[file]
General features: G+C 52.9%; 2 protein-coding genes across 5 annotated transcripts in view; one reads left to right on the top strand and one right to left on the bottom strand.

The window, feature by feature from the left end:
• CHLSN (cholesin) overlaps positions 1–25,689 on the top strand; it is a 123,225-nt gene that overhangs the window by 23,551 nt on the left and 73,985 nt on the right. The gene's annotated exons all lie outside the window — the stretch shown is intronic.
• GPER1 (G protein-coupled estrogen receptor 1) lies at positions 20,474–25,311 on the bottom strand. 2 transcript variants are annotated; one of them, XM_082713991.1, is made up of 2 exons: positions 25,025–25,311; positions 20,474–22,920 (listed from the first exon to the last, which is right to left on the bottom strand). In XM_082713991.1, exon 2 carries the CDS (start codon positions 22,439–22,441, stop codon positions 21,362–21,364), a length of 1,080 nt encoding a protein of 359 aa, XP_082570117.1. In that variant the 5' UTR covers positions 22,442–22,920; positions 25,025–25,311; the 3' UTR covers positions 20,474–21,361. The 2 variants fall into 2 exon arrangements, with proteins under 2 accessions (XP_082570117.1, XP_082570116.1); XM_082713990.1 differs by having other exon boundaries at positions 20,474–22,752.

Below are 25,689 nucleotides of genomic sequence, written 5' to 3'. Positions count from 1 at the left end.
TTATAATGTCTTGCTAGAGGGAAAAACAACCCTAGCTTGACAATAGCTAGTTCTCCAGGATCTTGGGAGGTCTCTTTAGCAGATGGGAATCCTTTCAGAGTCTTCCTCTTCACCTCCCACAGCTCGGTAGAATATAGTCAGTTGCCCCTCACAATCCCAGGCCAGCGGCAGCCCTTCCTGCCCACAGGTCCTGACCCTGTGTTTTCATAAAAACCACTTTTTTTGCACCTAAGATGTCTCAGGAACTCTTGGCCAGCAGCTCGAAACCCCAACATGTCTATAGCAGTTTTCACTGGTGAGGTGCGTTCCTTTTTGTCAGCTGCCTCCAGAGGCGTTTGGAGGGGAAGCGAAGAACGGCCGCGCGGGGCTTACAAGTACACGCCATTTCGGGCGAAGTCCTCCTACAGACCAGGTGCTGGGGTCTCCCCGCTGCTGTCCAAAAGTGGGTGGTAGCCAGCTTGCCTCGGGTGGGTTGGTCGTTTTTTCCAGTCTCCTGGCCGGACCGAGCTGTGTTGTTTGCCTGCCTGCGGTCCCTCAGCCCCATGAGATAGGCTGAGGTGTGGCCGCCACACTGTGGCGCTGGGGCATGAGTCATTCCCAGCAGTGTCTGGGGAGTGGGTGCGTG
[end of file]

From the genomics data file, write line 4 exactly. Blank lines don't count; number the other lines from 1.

• GPER1 (G protein-coupled estrogen receptor 1) lies at positions 20,474–25,311 on the bottom strand. 2 transcript variants are annotated; one of them, XM_082713991.1, is made up of 2 exons: positions 25,025–25,311; positions 20,474–22,920 (listed from the first exon to the last, which is right to left on the bottom strand). In XM_082713991.1, exon 2 carries the CDS (start codon positions 22,439–22,441, stop codon positions 21,362–21,364), a length of 1,080 nt encoding a protein of 359 aa, XP_082570117.1. In that variant the 5' UTR covers positions 22,442–22,920; positions 25,025–25,311; the 3' UTR covers positions 20,474–21,361. The 2 variants fall into 2 exon arrangements, with proteins under 2 accessions (XP_082570117.1, XP_082570116.1); XM_082713990.1 differs by having other exon boundaries at positions 20,474–22,752.